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Nieman Journalism Lab
Pushing to the future of journalism — A project of the Nieman Foundation at Harvard

The Newsonomics of apps and HTML5

Editor’s Note: Each week, Ken Doctor — author of Newsonomics and longtime watcher of the business side of digital news — writes about the economics of news for the Lab.

Apps are all the rage, with The Daily’s taking center-stage this week. With tabletmania sweeping the country, you can almost hear the howls of publishers across the country, as they implore their IT chiefs: “Get me an app, pronto!” Consequently, there are many busy hands at companies like Mercury Intermedia, Verve, Mediaspectrum, Bottlerocket, Mercury Intermedia, DoApp, WonderFactory and the New York Times’ Press Engine operation, all of which are meeting the demand.

Apps are a wonder, a come-out-of-nowhere phenomenon that Apple invented for the iPhone and has been perfecting ever since. Apple just passed the threshold of 10 billion app downloads, and has spawned an entire new industry of entrepreneurs and rival (Android, Blackberry and Amazon) stores.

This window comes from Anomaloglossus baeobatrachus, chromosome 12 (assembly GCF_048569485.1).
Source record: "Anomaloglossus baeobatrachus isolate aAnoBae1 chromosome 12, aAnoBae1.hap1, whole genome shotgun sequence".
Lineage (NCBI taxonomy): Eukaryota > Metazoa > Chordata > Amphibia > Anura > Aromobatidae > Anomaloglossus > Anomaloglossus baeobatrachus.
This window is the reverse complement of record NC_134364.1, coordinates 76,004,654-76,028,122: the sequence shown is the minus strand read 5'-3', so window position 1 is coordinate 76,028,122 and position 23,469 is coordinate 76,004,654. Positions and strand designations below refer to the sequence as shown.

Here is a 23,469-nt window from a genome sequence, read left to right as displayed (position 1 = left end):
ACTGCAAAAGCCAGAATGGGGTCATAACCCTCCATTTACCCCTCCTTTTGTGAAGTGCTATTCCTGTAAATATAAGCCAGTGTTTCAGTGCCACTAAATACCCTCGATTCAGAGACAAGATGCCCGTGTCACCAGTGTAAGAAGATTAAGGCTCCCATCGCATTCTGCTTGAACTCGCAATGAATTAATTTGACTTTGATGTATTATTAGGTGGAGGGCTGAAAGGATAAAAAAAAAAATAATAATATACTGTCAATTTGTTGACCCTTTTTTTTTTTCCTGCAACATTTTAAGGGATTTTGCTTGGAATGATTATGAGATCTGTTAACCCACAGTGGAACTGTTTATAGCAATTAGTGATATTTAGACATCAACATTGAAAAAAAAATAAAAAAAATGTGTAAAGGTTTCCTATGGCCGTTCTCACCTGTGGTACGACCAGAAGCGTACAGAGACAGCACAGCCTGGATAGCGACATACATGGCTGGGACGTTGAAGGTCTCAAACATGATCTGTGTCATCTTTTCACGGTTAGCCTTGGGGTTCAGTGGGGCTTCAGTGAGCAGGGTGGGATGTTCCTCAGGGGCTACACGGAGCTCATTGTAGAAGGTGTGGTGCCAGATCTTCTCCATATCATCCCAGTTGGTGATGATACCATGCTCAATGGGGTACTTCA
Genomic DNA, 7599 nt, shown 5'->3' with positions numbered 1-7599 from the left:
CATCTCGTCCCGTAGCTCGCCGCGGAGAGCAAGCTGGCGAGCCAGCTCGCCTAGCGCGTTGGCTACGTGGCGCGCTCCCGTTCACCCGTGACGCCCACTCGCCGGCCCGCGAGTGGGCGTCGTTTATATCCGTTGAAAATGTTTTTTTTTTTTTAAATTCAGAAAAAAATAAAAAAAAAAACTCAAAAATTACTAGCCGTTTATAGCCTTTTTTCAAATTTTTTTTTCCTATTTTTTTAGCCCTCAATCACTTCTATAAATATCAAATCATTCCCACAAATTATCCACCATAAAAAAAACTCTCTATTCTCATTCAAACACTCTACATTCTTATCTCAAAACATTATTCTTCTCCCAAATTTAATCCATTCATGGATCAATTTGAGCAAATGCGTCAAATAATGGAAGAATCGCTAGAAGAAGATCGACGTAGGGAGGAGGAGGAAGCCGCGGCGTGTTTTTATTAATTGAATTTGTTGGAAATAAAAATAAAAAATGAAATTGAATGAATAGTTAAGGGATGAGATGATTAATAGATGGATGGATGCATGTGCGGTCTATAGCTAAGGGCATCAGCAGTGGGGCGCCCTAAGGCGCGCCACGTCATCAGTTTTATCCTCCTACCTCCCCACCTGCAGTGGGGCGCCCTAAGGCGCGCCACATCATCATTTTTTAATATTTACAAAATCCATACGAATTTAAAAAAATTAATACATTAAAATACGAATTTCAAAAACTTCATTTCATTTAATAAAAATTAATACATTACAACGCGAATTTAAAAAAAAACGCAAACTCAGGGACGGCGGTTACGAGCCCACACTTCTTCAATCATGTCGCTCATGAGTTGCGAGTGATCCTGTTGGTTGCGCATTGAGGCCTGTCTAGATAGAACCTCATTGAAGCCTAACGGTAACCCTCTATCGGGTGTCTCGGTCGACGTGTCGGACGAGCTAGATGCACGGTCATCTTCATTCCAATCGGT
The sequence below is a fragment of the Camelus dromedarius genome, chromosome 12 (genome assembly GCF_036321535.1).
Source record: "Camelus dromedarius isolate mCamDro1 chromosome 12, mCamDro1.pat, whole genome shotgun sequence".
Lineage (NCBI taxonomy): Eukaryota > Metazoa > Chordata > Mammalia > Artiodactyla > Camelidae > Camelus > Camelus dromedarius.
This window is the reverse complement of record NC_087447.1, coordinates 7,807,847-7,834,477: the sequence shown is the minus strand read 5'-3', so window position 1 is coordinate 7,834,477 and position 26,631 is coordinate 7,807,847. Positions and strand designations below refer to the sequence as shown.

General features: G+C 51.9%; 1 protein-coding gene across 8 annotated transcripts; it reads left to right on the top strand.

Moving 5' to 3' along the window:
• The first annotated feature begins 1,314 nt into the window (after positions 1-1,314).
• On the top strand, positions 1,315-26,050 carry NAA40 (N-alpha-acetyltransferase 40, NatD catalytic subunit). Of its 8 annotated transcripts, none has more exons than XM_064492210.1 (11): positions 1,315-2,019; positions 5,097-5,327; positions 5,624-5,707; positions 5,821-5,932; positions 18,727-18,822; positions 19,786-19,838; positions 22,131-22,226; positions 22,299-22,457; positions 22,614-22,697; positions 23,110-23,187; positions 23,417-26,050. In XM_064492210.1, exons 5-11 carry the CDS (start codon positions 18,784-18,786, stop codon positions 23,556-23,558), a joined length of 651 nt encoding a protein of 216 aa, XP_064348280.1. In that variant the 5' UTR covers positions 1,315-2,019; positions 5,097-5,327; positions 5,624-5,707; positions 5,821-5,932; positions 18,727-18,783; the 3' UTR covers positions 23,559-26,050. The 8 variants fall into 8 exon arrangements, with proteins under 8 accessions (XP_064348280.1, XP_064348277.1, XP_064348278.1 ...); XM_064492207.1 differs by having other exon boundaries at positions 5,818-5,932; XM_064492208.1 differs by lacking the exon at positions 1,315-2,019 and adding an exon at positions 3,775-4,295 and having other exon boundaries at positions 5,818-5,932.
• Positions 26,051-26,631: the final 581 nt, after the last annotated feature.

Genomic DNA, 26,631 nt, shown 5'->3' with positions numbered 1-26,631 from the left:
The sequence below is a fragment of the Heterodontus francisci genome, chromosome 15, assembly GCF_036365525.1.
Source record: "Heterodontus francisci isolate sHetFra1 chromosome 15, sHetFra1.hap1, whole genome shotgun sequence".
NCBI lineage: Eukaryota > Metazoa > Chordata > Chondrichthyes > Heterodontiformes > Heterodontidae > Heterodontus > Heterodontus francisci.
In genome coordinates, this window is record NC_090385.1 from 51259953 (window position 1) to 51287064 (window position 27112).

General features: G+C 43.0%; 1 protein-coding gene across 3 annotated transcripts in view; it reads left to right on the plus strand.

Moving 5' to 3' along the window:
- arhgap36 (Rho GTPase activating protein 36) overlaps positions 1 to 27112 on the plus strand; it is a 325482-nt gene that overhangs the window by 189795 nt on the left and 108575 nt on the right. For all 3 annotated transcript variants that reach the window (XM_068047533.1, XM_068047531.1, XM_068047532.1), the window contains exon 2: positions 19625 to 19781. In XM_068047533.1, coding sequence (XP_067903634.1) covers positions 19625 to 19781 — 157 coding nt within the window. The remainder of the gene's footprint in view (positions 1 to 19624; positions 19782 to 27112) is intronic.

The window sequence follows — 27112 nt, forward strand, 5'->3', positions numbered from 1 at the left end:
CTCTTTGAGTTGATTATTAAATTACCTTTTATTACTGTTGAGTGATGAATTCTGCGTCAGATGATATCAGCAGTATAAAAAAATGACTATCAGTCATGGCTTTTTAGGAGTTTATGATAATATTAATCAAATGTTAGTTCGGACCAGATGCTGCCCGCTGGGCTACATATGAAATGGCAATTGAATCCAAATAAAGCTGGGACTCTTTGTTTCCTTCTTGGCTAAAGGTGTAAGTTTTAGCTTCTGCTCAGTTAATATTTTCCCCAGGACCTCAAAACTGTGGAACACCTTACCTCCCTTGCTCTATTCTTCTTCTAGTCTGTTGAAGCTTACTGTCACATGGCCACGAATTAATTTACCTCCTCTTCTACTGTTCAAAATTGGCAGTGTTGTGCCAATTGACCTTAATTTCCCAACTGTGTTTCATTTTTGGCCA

And yet, if you talk to tech people at the tops of news companies, they don’t focus mainly on apps. They talk about HTML5. If apps are the popular phenomenon of 2011, publishers’ on-ramp to digital reader payment, HTML5 is the future, they’ll say. And they are rapidly building the foundation for that future now.

I’m far from a tech expert, but I have talked with enough people to know that the unfolding behind-the-scenes drama of app and HTML5 development is an important one, vital to the future prospects of the news industry as it forages for new sustainable business models and forges new digital products for the mobile age. So let’s take a peek at the interplay between native apps (those we know from iPhone and iPad  innovation) and HTML5 apps (those quietly being developed in great number). Most importantly, let’s begin to explore the newsonomics of these technological changes.